I was privileged to be invited to speak at a dinner at the Honourable Artillery Company, an ancient regiment with a formidable reputation and illustrious history. (I was surprised: members of my own regiment would never have allowed an after-dinner speech to stand between them and the bar).
I told them that I believe that the war in Ukraine has changed everything: we have seen a whole nation mobilized in a war of national survival. Most of the fighters are not regular soldiers, reserve units -like the Azov at Mariupol, have played a critical role.
We, by contrast, have optimised for expeditionary operations much further afield beyond the NATO area, fighting ‘wars of choice’ against adversaries over which we have significantly greater capabilities.
The Chief of the General Staff in his lecture to the RUSI Land Warfare Conference stated that we must now prepare for war in Europe against a ‘peer adversary’. With that in mind, what can we learn from Ukraine’s experience against that very peer adversary?
I suggest the lessons are:
-The importance of number of manoeuvre formations that can be put into battle
-The quantity of infantry, thickened by anti-armour and anti-air capability, to protect long lines of communication
-Engineers to keep those lines open
-The manpower challenges of protecting civilian populations and infrastructure
-The even greater manpower requirements of urban warfare and the need to rotate exhausted troops
As my colleague Julian Brazier, formerly MP for Canterbury, says “mass is back; Quantity has a quality all of its own”
The last time that the main threat came from Russia the Territorial Army provided potent blocking units equipped with Anti-tank missiles and mortars. Yet, there are current proposals to strip them of them. Which would seem to me to send a signal that the infantry is not taken seriously except to backfill regular units.
I do not underestimate the importance backfill or of augmentees. They are a vital resource, many ‘serial mobilizers’ have made magnificent contributions providing critical support to the regular Army, enhancing the reputation of the Reserves. Many sacrificed their lives in Afghanistan and Iraq.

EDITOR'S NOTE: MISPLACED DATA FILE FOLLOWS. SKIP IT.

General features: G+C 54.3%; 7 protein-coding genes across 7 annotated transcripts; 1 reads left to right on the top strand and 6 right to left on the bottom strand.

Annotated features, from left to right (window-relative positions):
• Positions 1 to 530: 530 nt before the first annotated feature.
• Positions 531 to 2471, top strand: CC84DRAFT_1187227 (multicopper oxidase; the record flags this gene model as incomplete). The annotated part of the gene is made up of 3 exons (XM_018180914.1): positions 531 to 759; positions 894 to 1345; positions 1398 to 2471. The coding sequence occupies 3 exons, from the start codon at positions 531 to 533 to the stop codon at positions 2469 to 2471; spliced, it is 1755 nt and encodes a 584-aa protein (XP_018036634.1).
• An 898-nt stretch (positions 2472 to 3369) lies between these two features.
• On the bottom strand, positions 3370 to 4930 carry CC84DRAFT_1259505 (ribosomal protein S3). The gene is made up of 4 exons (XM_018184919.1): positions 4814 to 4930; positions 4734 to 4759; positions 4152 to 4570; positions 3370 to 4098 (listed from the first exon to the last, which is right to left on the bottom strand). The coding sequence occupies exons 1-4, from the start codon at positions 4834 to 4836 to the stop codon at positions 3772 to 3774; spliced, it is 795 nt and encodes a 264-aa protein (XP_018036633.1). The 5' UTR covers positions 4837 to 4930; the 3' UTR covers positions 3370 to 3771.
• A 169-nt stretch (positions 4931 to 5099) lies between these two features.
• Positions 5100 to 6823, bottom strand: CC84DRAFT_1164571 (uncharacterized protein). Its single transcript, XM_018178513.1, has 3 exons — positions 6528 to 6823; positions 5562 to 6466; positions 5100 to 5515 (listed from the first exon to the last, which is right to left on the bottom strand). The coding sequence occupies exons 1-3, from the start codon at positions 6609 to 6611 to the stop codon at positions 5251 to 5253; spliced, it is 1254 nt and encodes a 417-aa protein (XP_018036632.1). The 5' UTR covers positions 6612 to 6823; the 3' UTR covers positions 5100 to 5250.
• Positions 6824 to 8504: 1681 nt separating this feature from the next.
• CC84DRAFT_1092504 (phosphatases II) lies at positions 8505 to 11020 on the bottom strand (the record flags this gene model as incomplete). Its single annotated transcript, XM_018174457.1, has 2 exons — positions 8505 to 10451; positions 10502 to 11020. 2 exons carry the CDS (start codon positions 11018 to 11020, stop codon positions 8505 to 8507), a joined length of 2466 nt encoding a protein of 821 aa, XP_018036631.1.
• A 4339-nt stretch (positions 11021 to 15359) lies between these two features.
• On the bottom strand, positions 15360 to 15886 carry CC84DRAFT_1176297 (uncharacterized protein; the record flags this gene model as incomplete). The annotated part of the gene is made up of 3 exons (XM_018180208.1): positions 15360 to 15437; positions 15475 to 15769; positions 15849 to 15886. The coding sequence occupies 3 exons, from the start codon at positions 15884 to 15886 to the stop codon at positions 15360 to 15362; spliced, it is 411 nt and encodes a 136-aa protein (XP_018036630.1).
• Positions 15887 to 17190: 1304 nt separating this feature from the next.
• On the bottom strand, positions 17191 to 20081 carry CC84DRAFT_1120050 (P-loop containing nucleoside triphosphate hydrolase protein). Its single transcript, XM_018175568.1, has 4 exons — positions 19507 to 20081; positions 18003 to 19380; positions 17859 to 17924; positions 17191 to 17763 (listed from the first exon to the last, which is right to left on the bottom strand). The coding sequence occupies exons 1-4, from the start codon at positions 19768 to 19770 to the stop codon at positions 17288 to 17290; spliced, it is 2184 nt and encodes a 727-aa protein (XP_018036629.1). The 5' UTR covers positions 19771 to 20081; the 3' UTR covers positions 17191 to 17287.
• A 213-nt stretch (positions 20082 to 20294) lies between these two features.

But over-focus on backfilling has a danger: Reserve peace-time activity must also work for people with challenging civilian careers too or we will lose the very capabilities that have made the reserves so versatile and deployable.
My prejudice is that we are rapidly losing our ability to mobilise our reserves as fighting units. Their establishments are to be cut by a further 10%: The Army element of the Integrated Review would reduce reserve unit size below the capability to deliver realistic training -striking at the heart of unit spirit.
Were I not the blockage between the bar and my audience I might have gone on to explore a number of short-comings, not least recruiting – Gadzooks! We used to do our own. We’d send a troop out to shopping centres on a Saturday and bring in the Black Country’s finest. They would start training on the very next drill night. Now I get emails from frustrated constituents who have been made to wait almost a year.
Events this year prove that size matters once again, we cannot carry on reducing the Army. Equally, regular soldiers are very expensive at a time when there is little ready money.
The Chancellor, did say in the autumn statement that he would spend more on defence but first he needed to re-open the Integrated Review prepared before the Ukraine war. This is the opportunity to make the case for the reserves.